Family of man killed by Phoenix police struggling to get body back to Mexico
PHOENIX (3TV/CBS 5) -Three weeks after a man with scissors was shot and killed by police in south Phoenix, his family says they’re scrambling to get his body back to Mexico. They say the father of four came to the Valley seven years ago to provide for his wife and kids in Mexico and they’re struggling to understand what led up to that deadly shooting with police. Cosme Medina Núñez was 46 years old and originally from Sinaloa. His wife tells Arizona’s Family he had been working in construction and at a tire shop in Phoenix, sending back money to his wife, kids and parents.
For Briseida Cardenas, the past month has been full of confusion. In Spanish, she tells us she hadn’t heard from her husband in two years. She says it wasn’t until he called at Christmas last year that he told her he had plans to return home to Mexico in January. Cardenas says her husband had been sending her money to build a home in Sinaloa, but on Thursday, she says a woman who knew Medina told her he had been shot and killed by Phoenix police on Jan. 3.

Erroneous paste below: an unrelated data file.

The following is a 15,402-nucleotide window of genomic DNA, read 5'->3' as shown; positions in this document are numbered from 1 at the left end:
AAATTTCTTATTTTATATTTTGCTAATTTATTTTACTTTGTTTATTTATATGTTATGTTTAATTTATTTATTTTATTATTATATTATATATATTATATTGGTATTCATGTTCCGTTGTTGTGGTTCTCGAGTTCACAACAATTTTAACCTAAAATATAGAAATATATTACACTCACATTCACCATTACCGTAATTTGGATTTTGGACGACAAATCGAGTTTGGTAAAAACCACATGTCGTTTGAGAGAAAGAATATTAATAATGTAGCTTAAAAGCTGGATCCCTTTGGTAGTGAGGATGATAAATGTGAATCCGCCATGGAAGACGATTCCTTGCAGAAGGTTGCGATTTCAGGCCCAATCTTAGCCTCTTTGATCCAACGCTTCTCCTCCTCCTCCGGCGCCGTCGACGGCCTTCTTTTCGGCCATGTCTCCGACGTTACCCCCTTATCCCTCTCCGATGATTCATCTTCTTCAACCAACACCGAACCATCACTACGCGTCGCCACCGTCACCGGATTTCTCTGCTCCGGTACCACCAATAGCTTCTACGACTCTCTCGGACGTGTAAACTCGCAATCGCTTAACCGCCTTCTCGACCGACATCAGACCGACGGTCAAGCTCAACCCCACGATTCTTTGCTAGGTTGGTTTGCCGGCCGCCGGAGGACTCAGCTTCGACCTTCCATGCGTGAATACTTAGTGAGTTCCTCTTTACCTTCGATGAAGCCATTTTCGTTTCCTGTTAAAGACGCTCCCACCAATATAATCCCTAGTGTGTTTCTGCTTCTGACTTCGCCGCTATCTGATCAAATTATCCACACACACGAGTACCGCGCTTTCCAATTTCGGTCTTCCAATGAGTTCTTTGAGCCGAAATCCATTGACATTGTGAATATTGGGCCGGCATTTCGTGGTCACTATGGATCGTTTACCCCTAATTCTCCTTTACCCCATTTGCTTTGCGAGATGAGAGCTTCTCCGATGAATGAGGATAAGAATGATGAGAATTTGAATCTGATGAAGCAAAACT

She says she watched part of the video released by the police department and says it was painful to watch. She believes the stun guns police used should have been more than enough for him to drop the scissors. Meanwhile, Phoenix police say the stun guns did not work and therefore, at least one officer fired several shots.
She says she reached out to police and the medical examiner herself and was told she needed to pay upwards of $9,000 within three days to return his body to Mexico, or else his body would be buried in the common grave. The Maricopa County Medical Examiner’s Office says that on Jan. 9, their office searched for family members but were unsuccessful. Having exhausted all its avenues, it noted the body could be transferred to the county’s Indigent Decedent Services Program, which provides respectful burials and services to people whose bodies are not claimed.
A week later, the Medical Examiner’s Office says his body was transferred to a funeral home under a county contract. Days later, the office says a family friend contacted them, identifying Medina. The office claims it provided Medina’s name to the funeral home to coordinate the release of the remains according to family wishes.
The Medical Examiner’s Office says the family friend is working with the funeral home to coordinate the final disposition. Its office says the county’s Indigent Decedent Services Program never became involved in this case.
Anyone interested in supporting the project, can call the family in Mexico at (6674) 08 67 64 or email firstname.lastname@example.org.
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